China scores first win in Agon Kiriyama Cup Play-off

  The 5th Agon Kiriyama Cup Japan-China Play-off was held in Beijing on 8 May. So far, this tournament had been monopolized by Japan, but this year China picked up its first victory, with Gu Li 7-dan (B) beating Kato Masao 9-dan by resignation.

Gosei challenger: Cho U or Yamada

  The second semifinal of the 29th Gosei tournament was held at the Nihon Ki-in on 3 May. Taking white, Cho U Honinbo beat Yamashita Keigo 9-dan by resignation. He will meet Yamada Kimio 8-dan, who had already defeated O Rissei Judan in the other semifinal, in the play-off to decide the challenger to Yoda Norimoto. It will be held on 28 May.

Kobayashi Satoru to rejoin Kisei league

  Kobayashi Satoru 9-dan has secured the second of the four Kisei-league places on offer, following the example of Ryu Shikun in rejoining the league immediately after dropping out. In the final round of the preliminary tournament, he defeated Kanazawa Hideo 6-dan (W) by resignation. Spare a thought for the 28-year-old Kanazawa, who let slip a precious opportunity to make a splash.

07 May

Contrasting fortunes of the two Chos in the Meijin league

  Two players named Cho are participating in the 29th Meijin league,but their results could hardly be more of a contrast. Cho U has just taken the sole lead, but Cho Chikun is in undisputed last place - we say 'undisputed' because he is two points behind the next player.
  On 29 April, Cho U Honinbo, playing white, defeated O Rissei Judan by 1.5 points. That gave him a little revenge for his recent loss to O in the Judan title match; it also put him in the sole lead, as O had been the only other player with just one loss. After this game, Cho improved his score to 5-1, which puts him within striking distance of securing the challengership. O dropped back to 3-2, joining a group of four other players who are on two losses (some are on 3-2 and some on 2-2).
  On 6 May, O Meien 9-dan (B) defeated Cho Chikun, 25th Honinbo, by resignation. O goes to 2-3, so he is continuing his recovery from his bad start in the league. Things could hardly be worse for former Meijin Cho Chikun, as this was his fifth straight loss against no wins. It's not impossible to keep your league place with a 3-5 score, but it doesn't look very likely for Cho at this stage.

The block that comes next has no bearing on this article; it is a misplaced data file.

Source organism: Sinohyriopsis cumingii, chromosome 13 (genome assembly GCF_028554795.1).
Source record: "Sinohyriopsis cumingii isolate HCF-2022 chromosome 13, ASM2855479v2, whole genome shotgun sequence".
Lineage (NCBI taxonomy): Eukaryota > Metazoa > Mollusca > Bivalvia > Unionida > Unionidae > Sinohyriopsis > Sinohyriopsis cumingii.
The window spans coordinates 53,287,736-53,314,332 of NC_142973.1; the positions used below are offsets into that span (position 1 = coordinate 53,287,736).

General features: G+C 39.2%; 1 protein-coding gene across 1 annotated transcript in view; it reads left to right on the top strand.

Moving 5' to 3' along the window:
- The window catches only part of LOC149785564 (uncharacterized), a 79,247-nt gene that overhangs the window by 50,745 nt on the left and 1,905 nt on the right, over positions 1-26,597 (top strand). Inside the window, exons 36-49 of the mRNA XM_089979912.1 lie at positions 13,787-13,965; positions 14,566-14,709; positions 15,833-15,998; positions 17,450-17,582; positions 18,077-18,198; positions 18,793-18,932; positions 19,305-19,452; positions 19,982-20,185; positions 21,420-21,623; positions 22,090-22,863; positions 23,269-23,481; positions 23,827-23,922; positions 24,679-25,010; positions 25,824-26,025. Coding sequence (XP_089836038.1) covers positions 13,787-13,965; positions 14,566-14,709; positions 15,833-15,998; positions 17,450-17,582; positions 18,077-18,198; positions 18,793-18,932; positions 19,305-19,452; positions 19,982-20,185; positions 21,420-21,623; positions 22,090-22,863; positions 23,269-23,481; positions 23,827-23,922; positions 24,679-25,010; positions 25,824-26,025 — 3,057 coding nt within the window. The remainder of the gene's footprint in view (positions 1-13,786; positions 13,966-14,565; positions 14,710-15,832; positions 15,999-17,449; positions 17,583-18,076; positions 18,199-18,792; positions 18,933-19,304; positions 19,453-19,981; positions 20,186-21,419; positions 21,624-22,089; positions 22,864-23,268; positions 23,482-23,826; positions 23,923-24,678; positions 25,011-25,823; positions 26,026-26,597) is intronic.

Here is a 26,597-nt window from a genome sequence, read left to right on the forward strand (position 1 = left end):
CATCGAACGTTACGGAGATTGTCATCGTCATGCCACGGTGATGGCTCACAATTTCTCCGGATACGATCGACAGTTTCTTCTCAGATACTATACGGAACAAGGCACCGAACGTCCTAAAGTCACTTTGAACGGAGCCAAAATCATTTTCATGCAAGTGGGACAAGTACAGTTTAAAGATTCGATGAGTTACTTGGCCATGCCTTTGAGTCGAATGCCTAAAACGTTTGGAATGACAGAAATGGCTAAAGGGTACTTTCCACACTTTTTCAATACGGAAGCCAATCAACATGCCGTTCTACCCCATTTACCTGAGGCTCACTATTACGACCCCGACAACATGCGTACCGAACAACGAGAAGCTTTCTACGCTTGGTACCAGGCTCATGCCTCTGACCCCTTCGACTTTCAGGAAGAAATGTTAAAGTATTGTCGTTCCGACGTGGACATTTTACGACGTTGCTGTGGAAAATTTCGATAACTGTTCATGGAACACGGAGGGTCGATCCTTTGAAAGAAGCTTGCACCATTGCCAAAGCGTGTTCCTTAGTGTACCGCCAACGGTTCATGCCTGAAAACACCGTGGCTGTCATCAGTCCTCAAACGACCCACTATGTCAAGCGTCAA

Kato Masao acting chairman of Nihon Ki-in Board

  After the resignation on health grounds of Toshimitsu Matsuo, Chairman of the Board of Directors of the Nihon Ki-in, Imanaka Akio, one of two Vice Chairmen, became Acting Chairman. Actually, Imanaka has been suffering from bad health himself this year and had only recently come out of hospital. In those circumstances, he found the post of Acting Chairman too much of a strain and he also tendered his resignation, which was accepted at a Board meeting on 27 April. The other Vice Chairman, Kato Masao, who, unlike Toshimitsu and Imanaka, who were prominent businessmen, is a professional go player who is still very active. We can only hope that his added duties do not adversely affect his play.

Redmond report

  Michael Redmond 9-dan has played one game recently. On 29 April, taying black, he defeated Ishii Kunio 9-dan by resignation in the final preliminary round of the 60th Honinbo tournament.

Theft of historic go equipment

  According to a report in the Asahi Newspaper of 30 April, some historic go equipment was stolen from the Daitokuji Temple in Kyoto, together with two matchlock muskets (or arquebuses). The theft was discovered at 3 a.m. on 28 April. These items were on display in glass cases in a stupa at the temple called the Ryugenin. The go equipment was a go board and two go bowls that were said to have been used in a game between Toyotomi Hideyoshi and Tokugawa Ieyasu and they were decorated with hollyhock and paulownia crests made with gold dust.
  The details of the theft make it apparent that it was carefully planned. Obviously the go items could not be easily converted into cash, which makes one wonder about the motivation for the theft.